‘An invasion of personal space. Smelled of stale urine. Not a single redeeming feature here.’
It sounds like the aftermath of the world’s worst first date – but it’s actually a description I gave to a particularly offensive bench.
You see, while some people on the dating scene might give the opposite sex marks out of 10, I prefer to reserve those kind of judgements for public seating (and in case you’re wondering, the aforementioned bench scored a lowly 1/10, purely for its existence).
I’ve been running my social media account @ratethisbench for three years now, and in that time I reckon I’ve rated over 260 benches.
It all started on a woodland walk with some uni friends in Caswell Bay in June 2019. We stopped to rest on a particularly nice bench (wooden seating, blue armrests and a great view) and soon I was waxing lyrical about it – cue some gentle mickey taking from my mates.
One of them took a photo of me on the bench and suggested I start an Instagram account rating them.
‘Why not?’ I laughed, rising to the challenge. We snapped a couple more benches that day and @ratethisbench was born. But what started as a joke soon gained momentum – people were really into it and I got loads of positive comments, garnering over 15,000 followers along the way.
Over time, the more benches I sat on, the more I realised how something that seems quite mundane can actually be really special. Benches remind us to take a seat, take a breather and ponder life.
I got so into it that I added it to my dating profile on Bumble, telling prospective love interests ‘I rate benches’. It turned out to be a bit of a conversation starter.
One girl, Sophie Bailey, 25, got completely the wrong end of the stick. We’d been exchanging a bit of banter, and I told her I welcomed guest ratings on my page.
The next thing I knew she’d sent me a rating… of myself!
‘Nice guy, 5/5, really setting the benchmark.’
I had to chuckle at the pun. This girl was obviously up for a laugh, so I found myself suggesting a trip to an arcade.
As we bonded over the 2p slot machines in November 2019, I told Sophie a little more about my bench rating. I suppose some women might have found it a bit strange but she seemed genuinely intrigued.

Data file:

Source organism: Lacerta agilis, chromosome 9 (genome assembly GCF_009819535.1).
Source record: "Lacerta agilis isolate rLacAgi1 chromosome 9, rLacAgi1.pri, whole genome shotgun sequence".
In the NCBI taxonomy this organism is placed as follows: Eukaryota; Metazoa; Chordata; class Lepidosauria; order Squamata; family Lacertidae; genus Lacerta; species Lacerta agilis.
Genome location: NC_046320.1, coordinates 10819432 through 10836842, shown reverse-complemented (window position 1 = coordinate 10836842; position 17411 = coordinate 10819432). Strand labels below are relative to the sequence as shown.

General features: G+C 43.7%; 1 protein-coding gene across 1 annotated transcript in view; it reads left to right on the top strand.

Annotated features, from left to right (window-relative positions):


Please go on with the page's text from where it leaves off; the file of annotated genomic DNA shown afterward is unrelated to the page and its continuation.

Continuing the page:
I explained that I like to give each bench a mark out of 10, and there’s quite a complex system of assessment.
I award up to three marks for the view, a mark for a concrete base because it stops feet getting muddy when it rains, a mark for curvature of seat, a mark for back support, a mark for the material it’s made of (I prefer wood to metal because it’s more comfortable and often drier to sit on), a mark for arm rests and a mark for a plaque or dedication.
‘So what about the tenth mark?’ asked Sophie.
Our date was turning into a 10/10, but I was too shy to say that, so I told her the elusive tenth mark I was looking for was the wow factor.
Of course, benches can have marks deducted too. I penalise them for graffiti or vandalism, not having a back rest or being too close to a bin, which can make the experience a bit smelly.
My pet hate is so-called ‘hostile benches’, usually fitted by councils in town centres with individual seat dividers.
They stop people lying down, to prevent rough sleepers, but they also make it hard to relax or put your arm around a companion. They go against the very ethos of what a bench should be – a welcoming space to take a breather.
It was actually our fourth date before we sat on a bench together. We’d been to a drag show in Bristol and afterwards went to sit on a bench in Millennium Square.
‘Let me take your photo for Instagram,’ Sophie offered, consulting my page to get my usual format right.
We agreed it was a good bench – it had a solar panel so you could charge a phone from a USB port, which is quite unusual.
A couple of dates later we went for a high tea, and sitting on a bench beside a lake afterwards I officially asked her to be my girlfriend.
Rating benches turned out to be a brilliant way to date. We spent our weekends chasing tips from followers of my account, checking out benches in picturesque locations.
Admiring the view, with a coffee or ice cream in hand, we got to know each other. Benches are a great place for conversation because they’re neutral and you’re sitting side by side.
And when the pandemic hit, with all of its various restrictions, benches became one of the few places friends could still meet outdoors. It made me upset to see some authorities taping them off.
Now, Sophie’s the woman behind the camera on my Instagram. She’ll snap a photo of me sitting on a bench, looking thoughtful, and then take a seat by my side as we contemplate together what rating we’re going to give it.
We’re normally in agreement, she usually backs my criteria, and helps me scout for new benches too. For Sophie a good view is the most important feature – she loves a sea view most of all. In fact, we joke that a good view of the ocean can make up for a very bad bench.
My favourite bench to date is a fairly standard wooden bench at St John the Baptist churchyard in Old Sodbury.
To review this bench we had to wait our turn behind another courting couple who were enjoying the spectacular view, but it was well worth it – 9/10.
Last month I even got a tattoo on my leg of it – marking myself as a bench man for life. Luckily Sophie really liked it.
I’m still looking for that elusive 10/10 bench – but I’ve definitely found my 10/10 girl.
As told to Jade Beecroft
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